The jazz club experience

Beyond the jazz itself what do we want from a venue? Everyone into jazz goes for the music first and foremost. However, jazz is also a social call, in other words unless you are listening in actual fact at home you are always experiencing it in a …

Published: 29 Dec 2019. Updated: 6 months.

Beyond the jazz itself what do we want from a venue?

Everyone into jazz goes for the music first and foremost. However, jazz is also a social call, in other words unless you are listening in actual fact at home you are always experiencing it in a place other than home among people.

In an interview with marlbank back in the autumn, the managing director of Ronnie Scott’s, Simon Cooke, spoke about when he is inducting a new floor manager starting at the club he asks them to imagine that they’re bringing, and hoping to impress, a date. Let's, he encourages, ‘‘Get the lights right, the right temperature and the right sound volume.’’

These extra-music factors we often do not consciously think about nor need we. In places like Ronnie’s where everything has been fine tuned and finessed to the nth degree over 60 years that is part of the magic, you walk into a room and you just know that you are in the right place and it is not only the lights, temperature and volume. I suppose you are transporting yourself into a world that you imagine a jazz club to be. The pictures on the walls help whether a mural (like the 606) or paintings and photographs (the Vortex) but again these only contribute to the whole.

Some of the best clubs offer food on the menu to turn themselves into supper clubs although I hesitate to use the term in case it diminishes what they are because it needn’t. I am generally in favour of dining and listening even if sometimes my appetite has disappeared. Jazz clubs don’t have to have food however. If they do it is better to eat in situ before the music starts or if there is time in the break between sets because you can then concentrate on listening more and not worry about forkfuls of pasta falling messily on to obscure parts of your body.

Good clubs train the waiters to be quieter than usual in a restaurant but background noise is impossible to completely erase. The sound of a waiter shaking cocktails is not that unpleasant a noise but to some it might as well be a jet engine. Worst of all though is if the concert involves solo piano is the sound of doors opening and banging shut the Pizza Express Jazz Club used to suffer in this regard a lot and more so when there was direct access from the street as people traipsed in after fumbling with coat hangers on descending the stairs.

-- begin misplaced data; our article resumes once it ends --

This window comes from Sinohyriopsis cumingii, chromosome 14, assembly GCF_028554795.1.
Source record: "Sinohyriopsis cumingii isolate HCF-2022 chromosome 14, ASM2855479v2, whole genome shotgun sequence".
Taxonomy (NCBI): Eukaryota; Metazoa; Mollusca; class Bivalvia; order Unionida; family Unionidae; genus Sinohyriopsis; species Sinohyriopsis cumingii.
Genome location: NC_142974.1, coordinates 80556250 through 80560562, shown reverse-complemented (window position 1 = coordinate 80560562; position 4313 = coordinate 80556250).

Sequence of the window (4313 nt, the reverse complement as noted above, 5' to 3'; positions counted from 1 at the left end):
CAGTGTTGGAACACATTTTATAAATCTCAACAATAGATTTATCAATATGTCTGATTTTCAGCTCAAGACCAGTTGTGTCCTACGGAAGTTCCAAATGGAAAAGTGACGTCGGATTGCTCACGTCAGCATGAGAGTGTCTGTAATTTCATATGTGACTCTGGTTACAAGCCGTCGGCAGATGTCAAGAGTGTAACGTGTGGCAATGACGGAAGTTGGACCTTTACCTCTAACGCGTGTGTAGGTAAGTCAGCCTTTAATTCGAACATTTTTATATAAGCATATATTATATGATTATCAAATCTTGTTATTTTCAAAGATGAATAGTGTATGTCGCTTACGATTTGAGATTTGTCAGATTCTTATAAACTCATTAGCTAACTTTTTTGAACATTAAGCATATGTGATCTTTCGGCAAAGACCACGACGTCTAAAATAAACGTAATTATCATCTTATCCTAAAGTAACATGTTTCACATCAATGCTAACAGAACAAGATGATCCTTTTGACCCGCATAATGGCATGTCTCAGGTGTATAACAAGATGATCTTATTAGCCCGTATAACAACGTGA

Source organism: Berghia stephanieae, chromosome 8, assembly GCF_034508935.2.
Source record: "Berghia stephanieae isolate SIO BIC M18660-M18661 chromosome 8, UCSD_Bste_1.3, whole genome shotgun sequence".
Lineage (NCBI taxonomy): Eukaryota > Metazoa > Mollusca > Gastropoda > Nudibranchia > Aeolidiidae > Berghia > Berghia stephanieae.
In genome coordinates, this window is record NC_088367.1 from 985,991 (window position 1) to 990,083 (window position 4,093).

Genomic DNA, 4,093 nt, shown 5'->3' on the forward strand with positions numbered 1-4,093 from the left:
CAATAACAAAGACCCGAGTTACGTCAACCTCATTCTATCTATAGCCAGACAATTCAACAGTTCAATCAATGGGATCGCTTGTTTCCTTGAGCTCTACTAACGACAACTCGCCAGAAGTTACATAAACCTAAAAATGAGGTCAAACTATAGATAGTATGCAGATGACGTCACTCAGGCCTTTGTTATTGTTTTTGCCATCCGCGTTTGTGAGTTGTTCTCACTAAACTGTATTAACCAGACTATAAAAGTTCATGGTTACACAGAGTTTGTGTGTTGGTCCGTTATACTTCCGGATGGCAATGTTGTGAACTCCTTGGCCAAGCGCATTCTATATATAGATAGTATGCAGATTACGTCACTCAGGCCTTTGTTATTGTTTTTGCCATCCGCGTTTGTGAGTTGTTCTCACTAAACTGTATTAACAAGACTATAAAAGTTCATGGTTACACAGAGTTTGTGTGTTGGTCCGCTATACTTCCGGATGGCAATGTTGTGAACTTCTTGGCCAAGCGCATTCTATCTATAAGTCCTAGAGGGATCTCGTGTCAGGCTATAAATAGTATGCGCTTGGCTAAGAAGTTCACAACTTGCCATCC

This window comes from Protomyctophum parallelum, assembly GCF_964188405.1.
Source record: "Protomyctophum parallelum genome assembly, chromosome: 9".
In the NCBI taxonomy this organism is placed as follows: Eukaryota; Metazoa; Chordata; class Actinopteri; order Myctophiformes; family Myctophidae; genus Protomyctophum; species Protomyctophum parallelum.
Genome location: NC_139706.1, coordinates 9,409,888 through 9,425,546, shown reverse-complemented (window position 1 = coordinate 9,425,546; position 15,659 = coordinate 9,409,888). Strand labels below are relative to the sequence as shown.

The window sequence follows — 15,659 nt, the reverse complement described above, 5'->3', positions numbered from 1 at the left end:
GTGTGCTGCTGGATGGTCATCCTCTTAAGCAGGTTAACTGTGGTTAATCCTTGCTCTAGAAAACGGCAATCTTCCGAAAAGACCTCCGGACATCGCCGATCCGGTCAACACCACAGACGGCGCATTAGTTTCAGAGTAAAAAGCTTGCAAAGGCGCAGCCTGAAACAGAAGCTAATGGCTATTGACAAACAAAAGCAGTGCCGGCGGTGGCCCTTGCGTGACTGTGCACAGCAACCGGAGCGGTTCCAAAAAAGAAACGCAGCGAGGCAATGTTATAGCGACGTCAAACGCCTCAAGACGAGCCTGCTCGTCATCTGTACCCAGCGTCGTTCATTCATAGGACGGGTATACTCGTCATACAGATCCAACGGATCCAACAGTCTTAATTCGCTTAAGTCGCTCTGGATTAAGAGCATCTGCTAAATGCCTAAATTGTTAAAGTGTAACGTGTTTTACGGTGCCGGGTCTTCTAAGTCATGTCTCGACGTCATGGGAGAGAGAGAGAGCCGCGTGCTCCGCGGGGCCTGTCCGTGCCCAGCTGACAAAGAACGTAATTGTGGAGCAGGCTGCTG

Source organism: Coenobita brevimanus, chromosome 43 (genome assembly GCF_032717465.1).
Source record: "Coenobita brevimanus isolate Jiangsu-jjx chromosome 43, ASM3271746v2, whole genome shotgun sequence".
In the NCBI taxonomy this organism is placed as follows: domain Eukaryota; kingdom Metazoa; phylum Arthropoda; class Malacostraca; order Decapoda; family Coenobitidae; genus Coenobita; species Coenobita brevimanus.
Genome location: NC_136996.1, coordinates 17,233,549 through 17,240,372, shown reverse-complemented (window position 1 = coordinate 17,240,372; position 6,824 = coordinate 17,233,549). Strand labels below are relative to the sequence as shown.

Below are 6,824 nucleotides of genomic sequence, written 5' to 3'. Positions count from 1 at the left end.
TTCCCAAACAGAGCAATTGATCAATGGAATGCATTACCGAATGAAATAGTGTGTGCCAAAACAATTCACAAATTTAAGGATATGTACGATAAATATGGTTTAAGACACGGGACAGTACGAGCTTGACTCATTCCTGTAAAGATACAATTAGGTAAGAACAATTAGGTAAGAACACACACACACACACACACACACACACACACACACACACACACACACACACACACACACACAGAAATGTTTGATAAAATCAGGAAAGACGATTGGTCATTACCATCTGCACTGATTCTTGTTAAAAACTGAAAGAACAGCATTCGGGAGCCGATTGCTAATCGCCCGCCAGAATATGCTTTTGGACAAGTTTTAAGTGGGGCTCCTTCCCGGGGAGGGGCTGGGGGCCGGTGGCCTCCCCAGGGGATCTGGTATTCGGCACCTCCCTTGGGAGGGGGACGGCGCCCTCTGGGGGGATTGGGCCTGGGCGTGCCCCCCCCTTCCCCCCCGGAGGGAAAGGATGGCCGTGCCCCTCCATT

Everyone in a public space has small gripes about their personal experience. Even in Ronnie’s, the best and most unrivalled experience imaginable, you get thudding bass leaking through from the bar upstairs. Does that matter? Well, it depends on your ranking of gripes. Top of my list since you didn’t ask is noisy hecklers (worst case scenario: security has to carry the most recalcitrant out); next is overheard boring conversation especially if involving train journeys or the weather although if a sound engineer is attentive and the band is electric enough this can be offset a bit; and then there is that unfortunate type of door person who looks at you suspiciously when you come in and reluctantly grants you admission inspite of their better instincts to see you off with a flea in your ear. What dreadful deeds, commit murder, exactly do they think you are there to do?

Pictured, the Kansas Smitty's jazz club in east Loncon. Photo: marlbank.

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2019 Highlight Passage by Dave Meder

It is easier in a way because they are known quantities to consider established or iconic artists. Newer artists coming along shape fresh thinking however and frequently upset the applecart of tidy certainties and assumptions. Check in this …

Published: 28 Dec 2019. Updated: 6 months.

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It is easier in a way because they are known quantities to consider established or iconic artists. Newer artists coming along shape fresh thinking however and frequently upset the applecart of tidy certainties and assumptions. Check in this regard for instance the original compositional approach of Dave Meder, on the Thelonious Monk and Jaki Byard influenced pianist’s album Passage released in early-February on the Outside in Music label where Meder managed to negotiate minimalism and more in a knowing blend that spans jazz and the contemporary classical disciplines. Even a flavour of gospel emerges.

A helping hand from the ubiquitous tenor saxophone master Chris Potter and alto sax icon Miguel Zenón does no harm at all either in transmitting the music to as many ears as possible via the continued interest in their work and the fascination of how they relate to an up and coming talent.

Meder is a pianist with a big future ahead of him and with this head start the way he can build on the momentum achieved here in an elegant showing will be a delicious prospect.